The Biden Justice Department on Wednesday asked the Supreme Court to reject a red-state legal attack on the Affordable Care Act, breaking with the department's Trump-appointed predecessors who argued the entire law is unconstitutional.
The High Court heard arguments in the latest Obamacare challenge on Nov. 10. A decision is expected by summer.
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Changing sides in a Supreme Court case is a controversial practice. But Wednesday's move was expected since the government's prior position created a conflict for President Joe Biden, who has promised to protect and expand the Affordable Care Act. The Trump Justice Department's position was itself surprising since the department defends the constitutionality of federal laws as a matter of course. Wednesday's letter forthrightly cites "the change in administration" as the reason for the change.
A coalition of red states brought a fresh challenge to Obamacare after the 2017 tax reform law zeroed out the financial penalty for failing to buy health insurance. The states argue that the mandate cannot be sustained as a tax if it isn't raising any money for the government. They add that the mandate is integral to the law’s design, so the entire law must be struck down if the mandate is found unconstitutional.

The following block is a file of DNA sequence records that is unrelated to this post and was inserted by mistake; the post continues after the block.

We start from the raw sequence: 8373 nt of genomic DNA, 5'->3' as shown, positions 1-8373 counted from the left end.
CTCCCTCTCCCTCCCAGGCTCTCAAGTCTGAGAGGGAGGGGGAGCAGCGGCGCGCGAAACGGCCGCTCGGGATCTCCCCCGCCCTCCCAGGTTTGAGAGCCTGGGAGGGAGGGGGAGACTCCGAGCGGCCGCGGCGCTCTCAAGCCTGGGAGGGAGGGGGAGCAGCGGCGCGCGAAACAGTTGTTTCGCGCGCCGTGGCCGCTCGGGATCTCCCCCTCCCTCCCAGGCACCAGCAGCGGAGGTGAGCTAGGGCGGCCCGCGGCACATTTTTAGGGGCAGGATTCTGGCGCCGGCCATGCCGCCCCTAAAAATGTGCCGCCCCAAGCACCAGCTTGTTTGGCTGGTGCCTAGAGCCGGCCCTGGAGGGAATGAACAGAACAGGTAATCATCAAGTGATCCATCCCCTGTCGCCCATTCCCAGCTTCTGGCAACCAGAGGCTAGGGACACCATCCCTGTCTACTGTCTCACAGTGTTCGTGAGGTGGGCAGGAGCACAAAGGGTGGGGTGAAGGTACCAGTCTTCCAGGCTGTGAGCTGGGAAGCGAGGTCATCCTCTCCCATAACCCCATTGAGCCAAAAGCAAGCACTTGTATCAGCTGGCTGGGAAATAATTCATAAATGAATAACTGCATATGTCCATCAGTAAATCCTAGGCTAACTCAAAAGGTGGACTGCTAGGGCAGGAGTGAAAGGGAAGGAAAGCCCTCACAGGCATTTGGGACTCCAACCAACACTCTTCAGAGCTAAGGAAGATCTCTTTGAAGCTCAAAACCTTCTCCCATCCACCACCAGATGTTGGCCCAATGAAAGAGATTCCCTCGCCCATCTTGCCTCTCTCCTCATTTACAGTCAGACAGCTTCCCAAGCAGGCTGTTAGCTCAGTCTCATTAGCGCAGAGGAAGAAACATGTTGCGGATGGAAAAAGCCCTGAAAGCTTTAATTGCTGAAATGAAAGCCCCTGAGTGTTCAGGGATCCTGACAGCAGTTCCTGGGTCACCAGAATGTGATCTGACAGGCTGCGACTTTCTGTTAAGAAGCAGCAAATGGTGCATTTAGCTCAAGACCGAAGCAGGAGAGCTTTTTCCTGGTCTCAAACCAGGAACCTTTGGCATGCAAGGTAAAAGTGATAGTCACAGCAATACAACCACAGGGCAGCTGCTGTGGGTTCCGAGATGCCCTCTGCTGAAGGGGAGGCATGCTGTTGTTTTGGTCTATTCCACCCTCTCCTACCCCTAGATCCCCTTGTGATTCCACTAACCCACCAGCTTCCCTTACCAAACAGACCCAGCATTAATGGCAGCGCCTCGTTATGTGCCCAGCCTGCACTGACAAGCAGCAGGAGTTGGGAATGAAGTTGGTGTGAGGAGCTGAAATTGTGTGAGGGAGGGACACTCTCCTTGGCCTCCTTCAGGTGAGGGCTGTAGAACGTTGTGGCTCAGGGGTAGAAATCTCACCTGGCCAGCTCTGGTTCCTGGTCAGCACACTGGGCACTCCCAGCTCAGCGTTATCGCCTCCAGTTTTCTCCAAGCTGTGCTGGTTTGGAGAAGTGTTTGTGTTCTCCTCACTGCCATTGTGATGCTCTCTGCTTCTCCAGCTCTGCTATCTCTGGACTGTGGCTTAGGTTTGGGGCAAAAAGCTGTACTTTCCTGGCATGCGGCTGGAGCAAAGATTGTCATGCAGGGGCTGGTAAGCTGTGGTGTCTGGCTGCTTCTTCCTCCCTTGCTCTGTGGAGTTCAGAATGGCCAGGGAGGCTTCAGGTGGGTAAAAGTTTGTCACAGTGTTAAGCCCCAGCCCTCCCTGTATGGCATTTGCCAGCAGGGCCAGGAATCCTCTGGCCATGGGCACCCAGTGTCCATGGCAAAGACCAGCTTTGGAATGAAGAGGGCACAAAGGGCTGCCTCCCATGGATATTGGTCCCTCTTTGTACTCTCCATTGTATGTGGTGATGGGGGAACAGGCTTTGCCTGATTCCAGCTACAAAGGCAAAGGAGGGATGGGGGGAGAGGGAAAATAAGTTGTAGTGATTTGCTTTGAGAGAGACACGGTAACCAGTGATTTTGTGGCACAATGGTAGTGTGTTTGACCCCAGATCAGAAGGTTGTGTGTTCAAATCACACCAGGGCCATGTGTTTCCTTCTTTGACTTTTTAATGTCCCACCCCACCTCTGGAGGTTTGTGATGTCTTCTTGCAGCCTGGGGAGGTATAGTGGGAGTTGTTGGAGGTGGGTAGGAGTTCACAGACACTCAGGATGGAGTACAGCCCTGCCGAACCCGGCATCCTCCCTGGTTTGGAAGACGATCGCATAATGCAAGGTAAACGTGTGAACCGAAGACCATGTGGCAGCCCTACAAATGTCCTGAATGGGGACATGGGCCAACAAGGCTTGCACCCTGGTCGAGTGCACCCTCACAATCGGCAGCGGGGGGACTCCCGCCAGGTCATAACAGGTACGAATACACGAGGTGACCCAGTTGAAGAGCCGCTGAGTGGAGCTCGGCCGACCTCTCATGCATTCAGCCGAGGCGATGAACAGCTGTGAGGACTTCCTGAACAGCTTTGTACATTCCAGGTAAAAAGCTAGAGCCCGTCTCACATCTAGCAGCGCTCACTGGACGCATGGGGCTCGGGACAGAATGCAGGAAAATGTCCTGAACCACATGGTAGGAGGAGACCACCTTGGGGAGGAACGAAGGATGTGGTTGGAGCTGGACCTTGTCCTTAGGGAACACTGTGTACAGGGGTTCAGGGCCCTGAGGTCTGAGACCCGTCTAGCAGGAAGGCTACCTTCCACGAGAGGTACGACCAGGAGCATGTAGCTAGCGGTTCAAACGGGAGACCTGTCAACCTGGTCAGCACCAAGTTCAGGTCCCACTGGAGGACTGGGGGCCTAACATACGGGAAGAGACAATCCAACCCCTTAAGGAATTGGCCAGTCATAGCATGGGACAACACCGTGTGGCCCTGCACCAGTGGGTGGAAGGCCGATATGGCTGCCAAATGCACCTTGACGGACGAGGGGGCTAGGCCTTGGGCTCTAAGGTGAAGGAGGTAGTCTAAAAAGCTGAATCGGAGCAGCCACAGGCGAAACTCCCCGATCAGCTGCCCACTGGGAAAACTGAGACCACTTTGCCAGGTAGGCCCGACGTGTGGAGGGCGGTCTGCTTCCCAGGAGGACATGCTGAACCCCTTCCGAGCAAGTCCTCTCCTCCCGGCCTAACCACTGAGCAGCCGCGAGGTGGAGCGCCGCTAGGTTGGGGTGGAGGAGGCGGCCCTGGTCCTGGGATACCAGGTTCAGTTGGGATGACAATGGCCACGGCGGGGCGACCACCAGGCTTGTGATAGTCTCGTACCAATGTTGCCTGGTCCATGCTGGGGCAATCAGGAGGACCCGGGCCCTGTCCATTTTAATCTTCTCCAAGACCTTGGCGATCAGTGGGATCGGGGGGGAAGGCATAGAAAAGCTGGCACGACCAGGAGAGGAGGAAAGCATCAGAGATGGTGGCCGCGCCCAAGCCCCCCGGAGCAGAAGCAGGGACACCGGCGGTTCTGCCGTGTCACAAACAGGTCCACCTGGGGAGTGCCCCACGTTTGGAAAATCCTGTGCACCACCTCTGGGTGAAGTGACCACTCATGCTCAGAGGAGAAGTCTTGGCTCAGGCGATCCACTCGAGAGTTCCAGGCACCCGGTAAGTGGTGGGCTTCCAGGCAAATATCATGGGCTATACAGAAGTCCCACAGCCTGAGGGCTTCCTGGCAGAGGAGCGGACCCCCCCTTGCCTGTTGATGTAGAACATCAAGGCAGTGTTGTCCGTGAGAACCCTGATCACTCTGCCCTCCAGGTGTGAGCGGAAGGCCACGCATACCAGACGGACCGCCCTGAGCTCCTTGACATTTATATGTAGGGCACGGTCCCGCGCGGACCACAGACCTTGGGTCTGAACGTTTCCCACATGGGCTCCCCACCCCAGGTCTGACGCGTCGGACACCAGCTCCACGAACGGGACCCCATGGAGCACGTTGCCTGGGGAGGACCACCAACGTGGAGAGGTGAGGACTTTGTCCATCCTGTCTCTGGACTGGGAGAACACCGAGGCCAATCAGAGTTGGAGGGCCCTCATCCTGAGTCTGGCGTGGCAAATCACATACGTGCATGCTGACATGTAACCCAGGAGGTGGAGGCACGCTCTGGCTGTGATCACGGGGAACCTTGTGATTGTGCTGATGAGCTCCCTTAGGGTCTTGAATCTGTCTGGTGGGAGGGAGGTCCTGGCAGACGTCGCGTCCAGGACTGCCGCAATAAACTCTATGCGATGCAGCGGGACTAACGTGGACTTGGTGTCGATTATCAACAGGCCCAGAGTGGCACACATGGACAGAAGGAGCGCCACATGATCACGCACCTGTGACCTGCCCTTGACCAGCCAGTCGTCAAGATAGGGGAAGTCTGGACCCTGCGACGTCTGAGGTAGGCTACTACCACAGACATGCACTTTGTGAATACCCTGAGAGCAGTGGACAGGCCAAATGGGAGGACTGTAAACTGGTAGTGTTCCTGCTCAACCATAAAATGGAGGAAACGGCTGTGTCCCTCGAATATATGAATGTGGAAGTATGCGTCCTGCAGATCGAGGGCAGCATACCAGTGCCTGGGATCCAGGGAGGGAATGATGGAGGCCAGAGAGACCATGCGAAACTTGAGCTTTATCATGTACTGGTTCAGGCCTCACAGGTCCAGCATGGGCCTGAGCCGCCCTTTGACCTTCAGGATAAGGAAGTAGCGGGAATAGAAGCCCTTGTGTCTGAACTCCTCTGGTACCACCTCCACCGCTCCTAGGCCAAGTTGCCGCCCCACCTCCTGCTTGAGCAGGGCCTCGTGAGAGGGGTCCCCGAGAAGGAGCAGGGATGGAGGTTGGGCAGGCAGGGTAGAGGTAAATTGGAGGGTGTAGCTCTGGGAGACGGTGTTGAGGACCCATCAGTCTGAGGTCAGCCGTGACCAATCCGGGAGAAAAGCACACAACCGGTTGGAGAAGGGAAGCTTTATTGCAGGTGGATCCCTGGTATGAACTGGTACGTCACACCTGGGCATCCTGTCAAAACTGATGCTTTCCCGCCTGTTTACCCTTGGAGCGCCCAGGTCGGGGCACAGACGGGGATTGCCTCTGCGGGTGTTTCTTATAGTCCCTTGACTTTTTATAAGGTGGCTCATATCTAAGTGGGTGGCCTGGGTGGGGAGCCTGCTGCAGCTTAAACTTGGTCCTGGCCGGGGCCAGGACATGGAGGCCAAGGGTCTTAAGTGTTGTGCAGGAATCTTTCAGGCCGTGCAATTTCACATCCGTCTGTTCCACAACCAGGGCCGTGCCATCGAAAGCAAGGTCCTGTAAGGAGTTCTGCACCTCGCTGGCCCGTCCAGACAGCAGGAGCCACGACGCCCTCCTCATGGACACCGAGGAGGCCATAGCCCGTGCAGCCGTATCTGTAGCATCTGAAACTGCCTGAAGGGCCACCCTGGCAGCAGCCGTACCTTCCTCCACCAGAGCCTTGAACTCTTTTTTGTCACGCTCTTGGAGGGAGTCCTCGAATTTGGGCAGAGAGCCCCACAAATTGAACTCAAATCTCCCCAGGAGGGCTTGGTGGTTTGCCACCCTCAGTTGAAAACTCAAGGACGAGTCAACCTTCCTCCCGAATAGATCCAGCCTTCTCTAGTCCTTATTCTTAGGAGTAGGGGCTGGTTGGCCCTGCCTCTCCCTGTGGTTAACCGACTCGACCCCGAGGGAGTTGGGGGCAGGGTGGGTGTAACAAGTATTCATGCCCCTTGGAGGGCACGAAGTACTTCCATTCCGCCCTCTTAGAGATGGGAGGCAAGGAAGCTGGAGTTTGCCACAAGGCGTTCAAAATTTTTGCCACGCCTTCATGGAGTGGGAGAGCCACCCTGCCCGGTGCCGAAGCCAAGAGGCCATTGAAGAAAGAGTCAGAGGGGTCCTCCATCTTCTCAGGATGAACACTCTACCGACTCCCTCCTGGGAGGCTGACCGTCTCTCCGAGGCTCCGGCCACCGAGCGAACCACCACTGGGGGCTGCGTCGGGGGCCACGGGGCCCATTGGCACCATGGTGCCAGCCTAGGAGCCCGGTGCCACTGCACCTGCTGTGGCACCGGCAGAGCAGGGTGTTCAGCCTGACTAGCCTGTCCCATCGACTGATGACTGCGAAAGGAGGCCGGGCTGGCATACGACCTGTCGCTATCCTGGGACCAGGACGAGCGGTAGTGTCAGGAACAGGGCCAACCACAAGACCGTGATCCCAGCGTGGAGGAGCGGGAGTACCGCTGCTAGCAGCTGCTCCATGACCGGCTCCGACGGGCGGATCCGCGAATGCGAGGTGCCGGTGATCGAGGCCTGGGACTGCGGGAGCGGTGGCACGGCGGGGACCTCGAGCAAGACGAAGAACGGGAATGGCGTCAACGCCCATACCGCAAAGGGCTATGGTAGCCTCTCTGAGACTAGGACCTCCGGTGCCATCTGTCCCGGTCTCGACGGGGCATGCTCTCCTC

The Trump administration endorsed those arguments before the justices and declined to defend Obamacare in court. Wednesday's letter retreats from that position, arguing instead that the zeroed-out mandate "preserved the choice between lawful options," albeit without consequences for non-compliance.
The letter adds that if the Court deems the mandate unconstitutional, it should strike that particular provision and salvage the rest of the law—something the Court seemed inclined to do during oral arguments in November.
By normal Court practice, an initial vote in the case would have followed a few days after the Nov. 10 argument. The majority opinion has likely been assigned for several months.
The Justice Department did not call for further hearings or additional legal filings because "oral argument was held and these cases were submitted three months ago, and because other parties have fully briefed both sides of the questions presented."
Deputy solicitor general Edwin Kneedler, a career government lawyer, submitted the letter because acting solicitor general Elizabeth Prelogar is recused. Prelogar filed a brief in the case on behalf of Democratic lawmakers as an attorney in private practice.
Wednesday's cases are No. 19-840 California v. Texas and No. 19-1019 Texas v. California.